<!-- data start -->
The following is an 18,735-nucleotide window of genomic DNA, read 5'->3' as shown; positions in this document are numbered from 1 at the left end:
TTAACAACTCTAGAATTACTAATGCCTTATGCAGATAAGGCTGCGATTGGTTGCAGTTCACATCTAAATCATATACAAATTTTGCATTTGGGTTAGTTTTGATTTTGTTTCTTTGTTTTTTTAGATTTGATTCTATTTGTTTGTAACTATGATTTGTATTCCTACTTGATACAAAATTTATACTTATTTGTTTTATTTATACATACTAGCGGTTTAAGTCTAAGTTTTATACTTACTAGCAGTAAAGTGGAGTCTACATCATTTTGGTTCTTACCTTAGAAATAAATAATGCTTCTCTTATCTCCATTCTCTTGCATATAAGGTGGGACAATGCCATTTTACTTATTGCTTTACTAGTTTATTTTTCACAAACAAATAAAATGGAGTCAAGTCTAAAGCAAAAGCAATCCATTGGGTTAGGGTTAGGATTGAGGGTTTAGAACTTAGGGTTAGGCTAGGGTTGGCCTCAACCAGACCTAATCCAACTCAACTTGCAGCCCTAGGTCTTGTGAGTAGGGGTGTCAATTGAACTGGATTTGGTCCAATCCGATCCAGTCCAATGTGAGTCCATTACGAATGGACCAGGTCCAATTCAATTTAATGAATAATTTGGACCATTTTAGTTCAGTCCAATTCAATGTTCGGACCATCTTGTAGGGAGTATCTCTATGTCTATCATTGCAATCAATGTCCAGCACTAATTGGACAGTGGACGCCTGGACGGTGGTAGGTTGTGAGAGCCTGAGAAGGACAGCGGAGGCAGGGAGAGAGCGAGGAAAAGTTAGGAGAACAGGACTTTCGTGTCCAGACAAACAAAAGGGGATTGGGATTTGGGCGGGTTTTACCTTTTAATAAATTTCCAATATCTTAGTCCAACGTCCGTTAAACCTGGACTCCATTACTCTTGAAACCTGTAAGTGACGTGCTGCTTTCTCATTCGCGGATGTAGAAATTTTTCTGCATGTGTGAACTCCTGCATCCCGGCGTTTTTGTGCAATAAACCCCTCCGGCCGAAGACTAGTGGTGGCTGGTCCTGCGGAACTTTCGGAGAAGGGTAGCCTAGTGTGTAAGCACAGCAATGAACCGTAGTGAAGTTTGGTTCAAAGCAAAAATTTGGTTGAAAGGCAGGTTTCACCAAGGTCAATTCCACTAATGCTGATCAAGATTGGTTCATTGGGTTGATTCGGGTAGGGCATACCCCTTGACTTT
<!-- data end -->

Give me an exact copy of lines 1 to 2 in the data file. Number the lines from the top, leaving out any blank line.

The following is an 18,735-nucleotide window of genomic DNA, read 5'->3' as shown; positions in this document are numbered from 1 at the left end:
TTAACAACTCTAGAATTACTAATGCCTTATGCAGATAAGGCTGCGATTGGTTGCAGTTCACATCTAAATCATATACAAATTTTGCATTTGGGTTAGTTTTGATTTTGTTTCTTTGTTTTTTTAGATTTGATTCTATTTGTTTGTAACTATGATTTGTATTCCTACTTGATACAAAATTTATACTTATTTGTTTTATTTATACATACTAGCGGTTTAAGTCTAAGTTTTATACTTACTAGCAGTAAAGTGGAGTCTACATCATTTTGGTTCTTACCTTAGAAATAAATAATGCTTCTCTTATCTCCATTCTCTTGCATATAAGGTGGGACAATGCCATTTTACTTATTGCTTTACTAGTTTATTTTTCACAAACAAATAAAATGGAGTCAAGTCTAAAGCAAAAGCAATCCATTGGGTTAGGGTTAGGATTGAGGGTTTAGAACTTAGGGTTAGGCTAGGGTTGGCCTCAACCAGACCTAATCCAACTCAACTTGCAGCCCTAGGTCTTGTGAGTAGGGGTGTCAATTGAACTGGATTTGGTCCAATCCGATCCAGTCCAATGTGAGTCCATTACGAATGGACCAGGTCCAATTCAATTTAATGAATAATTTGGACCATTTTAGTTCAGTCCAATTCAATGTTCGGACCATCTTGTAGGGAGTATCTCTATGTCTATCATTGCAATCAATGTCCAGCACTAATTGGACAGTGGACGCCTGGACGGTGGTAGGTTGTGAGAGCCTGAGAAGGACAGCGGAGGCAGGGAGAGAGCGAGGAAAAGTTAGGAGAACAGGACTTTCGTGTCCAGACAAACAAAAGGGGATTGGGATTTGGGCGGGTTTTACCTTTTAATAAATTTCCAATATCTTAGTCCAACGTCCGTTAAACCTGGACTCCATTACTCTTGAAACCTGTAAGTGACGTGCTGCTTTCTCATTCGCGGATGTAGAAATTTTTCTGCATGTGTGAACTCCTGCATCCCGGCGTTTTTGTGCAATAAACCCCTCCGGCCGAAGACTAGTGGTGGCTGGTCCTGCGGAACTTTCGGAGAAGGGTAGCCTAGTGTGTAAGCACAGCAATGAACCGTAGTGAAGTTTGGTTCAAAGCAAAAATTTGGTTGAAAGGCAGGTTTCACCAAGGTCAATTCCACTAATGCTGATCAAGATTGGTTCATTGGGTTGATTCGGGTAGGGCATACCCCTTGACTTT